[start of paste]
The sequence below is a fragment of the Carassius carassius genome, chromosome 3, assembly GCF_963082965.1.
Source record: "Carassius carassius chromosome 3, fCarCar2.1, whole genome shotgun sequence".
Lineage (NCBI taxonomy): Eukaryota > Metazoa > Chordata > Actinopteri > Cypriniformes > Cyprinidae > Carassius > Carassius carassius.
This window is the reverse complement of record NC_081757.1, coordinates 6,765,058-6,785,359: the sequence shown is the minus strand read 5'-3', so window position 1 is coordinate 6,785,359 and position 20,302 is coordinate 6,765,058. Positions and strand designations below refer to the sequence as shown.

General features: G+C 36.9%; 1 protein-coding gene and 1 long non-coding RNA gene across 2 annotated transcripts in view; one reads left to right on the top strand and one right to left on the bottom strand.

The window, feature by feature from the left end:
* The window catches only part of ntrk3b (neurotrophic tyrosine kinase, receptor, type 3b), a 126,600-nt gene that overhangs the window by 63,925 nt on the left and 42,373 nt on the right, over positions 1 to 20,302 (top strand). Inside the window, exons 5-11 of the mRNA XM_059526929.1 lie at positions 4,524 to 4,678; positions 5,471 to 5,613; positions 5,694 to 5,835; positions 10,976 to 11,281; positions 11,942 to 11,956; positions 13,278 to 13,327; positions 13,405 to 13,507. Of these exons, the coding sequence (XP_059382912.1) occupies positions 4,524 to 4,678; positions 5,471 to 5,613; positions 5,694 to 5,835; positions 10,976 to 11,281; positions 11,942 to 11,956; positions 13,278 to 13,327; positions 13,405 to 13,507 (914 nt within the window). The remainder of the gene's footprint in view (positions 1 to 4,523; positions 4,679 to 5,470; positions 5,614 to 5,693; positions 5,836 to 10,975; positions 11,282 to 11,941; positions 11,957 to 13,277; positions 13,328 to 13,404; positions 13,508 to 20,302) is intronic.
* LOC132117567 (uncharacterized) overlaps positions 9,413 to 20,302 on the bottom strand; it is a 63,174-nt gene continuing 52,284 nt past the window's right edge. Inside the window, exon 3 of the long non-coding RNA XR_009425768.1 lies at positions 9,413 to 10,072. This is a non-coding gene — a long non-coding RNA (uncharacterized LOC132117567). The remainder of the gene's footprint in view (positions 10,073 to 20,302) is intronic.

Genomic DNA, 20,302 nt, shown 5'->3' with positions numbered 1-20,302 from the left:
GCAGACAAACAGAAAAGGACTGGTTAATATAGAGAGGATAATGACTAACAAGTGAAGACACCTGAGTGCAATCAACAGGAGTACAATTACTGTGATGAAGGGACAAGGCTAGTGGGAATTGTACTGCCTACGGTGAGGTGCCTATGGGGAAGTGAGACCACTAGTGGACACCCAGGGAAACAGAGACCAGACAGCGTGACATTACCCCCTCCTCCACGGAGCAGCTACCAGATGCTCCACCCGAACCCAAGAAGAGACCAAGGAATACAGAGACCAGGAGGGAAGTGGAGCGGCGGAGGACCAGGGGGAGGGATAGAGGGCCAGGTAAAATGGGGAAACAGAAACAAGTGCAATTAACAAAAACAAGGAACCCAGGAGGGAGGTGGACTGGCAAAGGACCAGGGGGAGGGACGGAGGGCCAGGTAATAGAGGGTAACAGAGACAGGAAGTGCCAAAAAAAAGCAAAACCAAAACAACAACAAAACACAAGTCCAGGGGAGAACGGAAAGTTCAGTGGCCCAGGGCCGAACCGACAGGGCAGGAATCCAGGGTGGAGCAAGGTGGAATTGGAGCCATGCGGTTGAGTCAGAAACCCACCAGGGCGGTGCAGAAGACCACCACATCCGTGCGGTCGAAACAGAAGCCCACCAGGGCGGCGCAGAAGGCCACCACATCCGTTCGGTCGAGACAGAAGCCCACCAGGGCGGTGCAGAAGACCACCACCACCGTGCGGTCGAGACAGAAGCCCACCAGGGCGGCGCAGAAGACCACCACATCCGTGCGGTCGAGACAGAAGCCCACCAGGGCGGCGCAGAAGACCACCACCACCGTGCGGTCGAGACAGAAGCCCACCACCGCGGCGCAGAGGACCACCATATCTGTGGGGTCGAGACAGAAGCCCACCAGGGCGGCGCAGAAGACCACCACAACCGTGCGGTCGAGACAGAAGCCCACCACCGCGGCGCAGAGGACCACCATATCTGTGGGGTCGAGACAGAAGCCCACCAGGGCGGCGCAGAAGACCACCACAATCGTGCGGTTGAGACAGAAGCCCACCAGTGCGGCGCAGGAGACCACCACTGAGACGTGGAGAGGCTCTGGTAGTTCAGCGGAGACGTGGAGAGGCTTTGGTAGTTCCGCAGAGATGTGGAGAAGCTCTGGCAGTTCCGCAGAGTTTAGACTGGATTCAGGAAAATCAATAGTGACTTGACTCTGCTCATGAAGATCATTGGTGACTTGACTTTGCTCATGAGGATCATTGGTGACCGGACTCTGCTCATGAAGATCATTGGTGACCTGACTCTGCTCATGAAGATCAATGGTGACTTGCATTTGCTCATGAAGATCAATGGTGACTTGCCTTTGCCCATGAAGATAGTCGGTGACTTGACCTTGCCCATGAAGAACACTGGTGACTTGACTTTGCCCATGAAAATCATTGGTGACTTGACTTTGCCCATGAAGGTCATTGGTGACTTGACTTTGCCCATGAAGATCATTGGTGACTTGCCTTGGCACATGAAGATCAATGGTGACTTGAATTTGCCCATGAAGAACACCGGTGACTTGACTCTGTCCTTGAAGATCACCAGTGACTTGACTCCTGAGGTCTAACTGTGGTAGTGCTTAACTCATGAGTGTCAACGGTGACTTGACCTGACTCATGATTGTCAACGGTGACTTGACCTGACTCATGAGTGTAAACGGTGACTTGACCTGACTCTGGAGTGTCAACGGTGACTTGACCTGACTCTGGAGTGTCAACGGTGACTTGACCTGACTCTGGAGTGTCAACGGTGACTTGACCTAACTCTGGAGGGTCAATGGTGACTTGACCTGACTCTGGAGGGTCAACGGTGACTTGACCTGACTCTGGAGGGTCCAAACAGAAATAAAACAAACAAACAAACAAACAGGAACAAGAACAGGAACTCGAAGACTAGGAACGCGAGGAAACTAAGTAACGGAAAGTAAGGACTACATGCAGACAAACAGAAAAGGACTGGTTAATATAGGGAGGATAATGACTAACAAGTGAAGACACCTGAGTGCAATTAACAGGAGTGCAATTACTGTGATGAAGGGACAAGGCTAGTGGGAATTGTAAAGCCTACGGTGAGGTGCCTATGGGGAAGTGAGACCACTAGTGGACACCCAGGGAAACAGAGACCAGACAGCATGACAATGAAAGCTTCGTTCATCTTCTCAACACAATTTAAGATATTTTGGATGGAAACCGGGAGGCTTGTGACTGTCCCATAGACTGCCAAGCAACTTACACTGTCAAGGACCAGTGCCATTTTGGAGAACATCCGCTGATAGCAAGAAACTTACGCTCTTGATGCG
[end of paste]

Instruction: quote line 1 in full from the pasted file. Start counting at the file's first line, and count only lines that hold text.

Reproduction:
The sequence below is a fragment of the Carassius carassius genome, chromosome 3, assembly GCF_963082965.1.